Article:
I can’t claim to be thoroughly versed in the Olympics, but having weighed in on what I think is the most compelling uniform development of the games, I may as well say this. From what I’ve seen, the absolute worst and dumbest uniform, hands down, is this:
This is what members of the U.S. snowboarding team — men and women — are wearing. Back in December ESPN dubbed this lame grunge getup an “(anti) uniform.” Riiiiight. Super-”anti.” It’s as transgressive, subversive, threatening, and spectacular as, um, stuff half the kids at the mall have been wearing for ten years, and that nobody really notices anymore.
The mission statement for this supposedly radical outfit comes from the “vice president of creative” at snowboarding megabrand Burton:
The inspiration behind the U.S. Snowboarding Team outerwear for the 2010 Olympics is classic Americana, Although we are creating a uniform, our first objective is to express the individuality of snowboarding. As such, we are taking vintage American looks and interpreting them in a very unique and unexpected fashion. Finally, we will ensure that all of the highest technical attributes are maintained in the pieces, so that performance and function are not jeopardized. The result will be a progressive and fresh look that challenges the former conservatism of the Olympics.
Oh really? A challenge to conservatism? Via”classic Americana”? Yes, nothing challenges conservatism like classic-ness. I look forward to the overthrow of reactionary footwear by way of penny loafers. Burton penny loafers.
Anyway, I could go on about this at some length, but I’ll restrict myself to a couple of points. First, note that the hood is completely superfluous, and in fact probably counterfunctional. Far from bucking the dictates of socially derived aesthetics, it imposes a completely unneeded design element for the sole purpose of signaling. It about as “progressive” as having speed skaters wear bow ties. If there’s a more pure example of conformity trumping practicality, I can’t think of it.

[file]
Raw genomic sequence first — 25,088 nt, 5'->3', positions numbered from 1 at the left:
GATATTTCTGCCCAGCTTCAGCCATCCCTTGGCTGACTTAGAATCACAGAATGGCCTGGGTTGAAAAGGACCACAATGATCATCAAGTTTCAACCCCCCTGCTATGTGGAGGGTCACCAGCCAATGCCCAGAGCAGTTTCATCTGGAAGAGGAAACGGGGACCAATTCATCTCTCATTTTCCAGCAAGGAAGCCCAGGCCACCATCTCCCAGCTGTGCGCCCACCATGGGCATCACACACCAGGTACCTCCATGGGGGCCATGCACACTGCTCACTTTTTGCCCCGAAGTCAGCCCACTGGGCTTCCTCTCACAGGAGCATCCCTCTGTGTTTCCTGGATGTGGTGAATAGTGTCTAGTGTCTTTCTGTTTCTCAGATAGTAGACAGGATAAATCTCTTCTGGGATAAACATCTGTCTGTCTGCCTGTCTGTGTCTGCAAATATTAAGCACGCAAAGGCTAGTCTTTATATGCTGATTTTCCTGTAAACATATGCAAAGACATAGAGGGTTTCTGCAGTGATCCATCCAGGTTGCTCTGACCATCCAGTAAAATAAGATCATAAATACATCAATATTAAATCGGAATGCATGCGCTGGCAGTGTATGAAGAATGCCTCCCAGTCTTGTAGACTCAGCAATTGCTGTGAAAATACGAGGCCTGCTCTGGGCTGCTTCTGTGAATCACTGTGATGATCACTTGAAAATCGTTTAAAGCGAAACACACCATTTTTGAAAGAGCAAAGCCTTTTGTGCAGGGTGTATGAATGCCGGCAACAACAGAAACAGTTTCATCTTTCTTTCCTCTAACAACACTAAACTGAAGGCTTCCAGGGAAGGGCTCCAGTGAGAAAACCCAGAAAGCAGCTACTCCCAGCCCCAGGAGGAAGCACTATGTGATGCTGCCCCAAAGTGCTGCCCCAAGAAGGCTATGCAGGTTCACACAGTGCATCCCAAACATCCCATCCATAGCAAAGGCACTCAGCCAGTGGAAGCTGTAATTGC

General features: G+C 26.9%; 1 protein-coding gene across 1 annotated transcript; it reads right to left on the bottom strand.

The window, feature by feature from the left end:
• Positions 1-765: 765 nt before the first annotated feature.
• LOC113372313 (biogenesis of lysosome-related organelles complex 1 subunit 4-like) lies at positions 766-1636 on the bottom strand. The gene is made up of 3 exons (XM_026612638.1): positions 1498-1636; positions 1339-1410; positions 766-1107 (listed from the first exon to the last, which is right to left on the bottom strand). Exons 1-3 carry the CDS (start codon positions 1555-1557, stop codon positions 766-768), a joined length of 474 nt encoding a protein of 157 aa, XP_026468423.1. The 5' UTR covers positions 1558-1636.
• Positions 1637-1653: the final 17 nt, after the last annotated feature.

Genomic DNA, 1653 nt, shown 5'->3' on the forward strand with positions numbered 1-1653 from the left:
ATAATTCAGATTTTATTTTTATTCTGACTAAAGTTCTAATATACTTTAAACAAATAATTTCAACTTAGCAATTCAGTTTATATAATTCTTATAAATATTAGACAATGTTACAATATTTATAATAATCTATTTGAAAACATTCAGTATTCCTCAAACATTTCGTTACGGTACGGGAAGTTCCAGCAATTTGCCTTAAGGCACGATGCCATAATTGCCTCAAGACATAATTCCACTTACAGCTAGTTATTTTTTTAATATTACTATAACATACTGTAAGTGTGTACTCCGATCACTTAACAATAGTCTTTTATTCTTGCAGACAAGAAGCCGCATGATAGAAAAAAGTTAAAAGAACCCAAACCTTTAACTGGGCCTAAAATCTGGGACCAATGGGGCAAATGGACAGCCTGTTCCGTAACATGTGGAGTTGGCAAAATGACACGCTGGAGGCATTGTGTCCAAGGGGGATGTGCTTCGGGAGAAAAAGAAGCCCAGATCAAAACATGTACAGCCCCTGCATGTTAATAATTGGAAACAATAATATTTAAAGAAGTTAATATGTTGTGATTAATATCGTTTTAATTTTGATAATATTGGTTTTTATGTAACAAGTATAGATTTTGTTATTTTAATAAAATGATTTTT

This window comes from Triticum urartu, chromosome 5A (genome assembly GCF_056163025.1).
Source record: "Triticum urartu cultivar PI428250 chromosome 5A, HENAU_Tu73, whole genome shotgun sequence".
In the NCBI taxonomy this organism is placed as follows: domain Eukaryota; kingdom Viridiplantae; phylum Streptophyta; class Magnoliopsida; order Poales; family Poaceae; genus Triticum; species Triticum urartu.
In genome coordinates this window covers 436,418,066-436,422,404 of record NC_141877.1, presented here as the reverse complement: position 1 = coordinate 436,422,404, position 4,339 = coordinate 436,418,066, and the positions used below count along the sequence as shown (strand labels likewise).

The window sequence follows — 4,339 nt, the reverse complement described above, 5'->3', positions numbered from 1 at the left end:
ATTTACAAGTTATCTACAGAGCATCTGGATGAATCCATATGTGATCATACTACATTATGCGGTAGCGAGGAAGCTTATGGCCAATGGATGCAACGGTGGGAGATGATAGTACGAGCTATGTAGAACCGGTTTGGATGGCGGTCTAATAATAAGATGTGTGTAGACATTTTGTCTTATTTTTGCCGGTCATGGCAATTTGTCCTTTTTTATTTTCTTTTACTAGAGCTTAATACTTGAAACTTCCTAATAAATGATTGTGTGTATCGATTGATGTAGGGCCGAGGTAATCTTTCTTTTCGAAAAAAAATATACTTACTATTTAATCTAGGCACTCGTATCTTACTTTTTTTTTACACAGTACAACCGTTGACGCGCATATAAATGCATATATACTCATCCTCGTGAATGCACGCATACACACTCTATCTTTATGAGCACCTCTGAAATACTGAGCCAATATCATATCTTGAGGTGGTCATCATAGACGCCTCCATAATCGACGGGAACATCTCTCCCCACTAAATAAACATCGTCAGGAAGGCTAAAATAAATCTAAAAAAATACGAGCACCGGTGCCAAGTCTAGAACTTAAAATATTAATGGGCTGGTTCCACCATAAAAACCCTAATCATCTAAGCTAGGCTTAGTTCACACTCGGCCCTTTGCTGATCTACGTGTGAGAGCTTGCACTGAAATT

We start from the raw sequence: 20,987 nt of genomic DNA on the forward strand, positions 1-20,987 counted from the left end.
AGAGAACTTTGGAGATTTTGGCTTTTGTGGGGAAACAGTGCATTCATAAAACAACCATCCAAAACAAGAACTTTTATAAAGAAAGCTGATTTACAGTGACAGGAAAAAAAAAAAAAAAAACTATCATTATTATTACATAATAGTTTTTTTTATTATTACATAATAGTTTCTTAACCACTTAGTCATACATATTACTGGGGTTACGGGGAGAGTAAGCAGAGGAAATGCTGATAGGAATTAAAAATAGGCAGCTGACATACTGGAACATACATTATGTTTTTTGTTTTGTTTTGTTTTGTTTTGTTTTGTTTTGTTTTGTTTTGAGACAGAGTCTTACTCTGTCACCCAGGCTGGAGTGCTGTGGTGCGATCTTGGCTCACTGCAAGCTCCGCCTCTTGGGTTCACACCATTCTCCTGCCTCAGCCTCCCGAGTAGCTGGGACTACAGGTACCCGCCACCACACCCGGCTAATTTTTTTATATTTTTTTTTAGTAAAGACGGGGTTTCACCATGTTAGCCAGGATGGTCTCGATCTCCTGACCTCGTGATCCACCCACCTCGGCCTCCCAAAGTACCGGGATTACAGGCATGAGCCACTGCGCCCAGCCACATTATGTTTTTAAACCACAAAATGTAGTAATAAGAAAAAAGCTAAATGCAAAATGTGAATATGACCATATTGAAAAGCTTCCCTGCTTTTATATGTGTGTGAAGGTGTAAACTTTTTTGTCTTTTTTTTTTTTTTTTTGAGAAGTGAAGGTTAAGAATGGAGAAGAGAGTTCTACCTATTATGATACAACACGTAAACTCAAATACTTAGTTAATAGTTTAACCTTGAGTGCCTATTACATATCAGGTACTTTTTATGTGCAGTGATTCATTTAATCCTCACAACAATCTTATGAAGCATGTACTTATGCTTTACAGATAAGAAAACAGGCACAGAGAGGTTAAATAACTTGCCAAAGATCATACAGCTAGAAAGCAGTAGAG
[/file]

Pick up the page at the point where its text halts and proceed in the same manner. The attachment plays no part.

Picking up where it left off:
Oh, wait, sure I can: Phony-holed jeans. For years the hollow claims of every marketing guru who insists that consumers “demand authenticity” has been neatly debunked by the success of the high-end “distressed” denim phenomenon. Buying jeans whose wear-and-tear is implemented by far-flung factory workers and machinery, according to specific standards devised and overseen by layers of corporate design-management — and in fact paying extra for such jeans, and pretending that this somehow signals rebel style — is a capitulation to simulacra-culture so Xtreme it would make Debord giggle and Baudrillard weep. Or vice versa. Whatevs.
The point is that characterizing these monotonous garments as “a uniform” is an essentially redundant act. Nothing here “expresses the individuality” of the wearer. That rather simple assignment could be fulfilled by simply letting the individuals wear whatever they wanted to! Instead, what is being “expressed” is the market research and trend forecasting of a large retail brand.
All of which just makes me appreciate those Norwegian curlers even more. They didn’t commission some company to cook their look. They just found some insane pants on an online golfer store, and assembled their own Olympic uniforms with a few clicks. No “vice president of creative” required.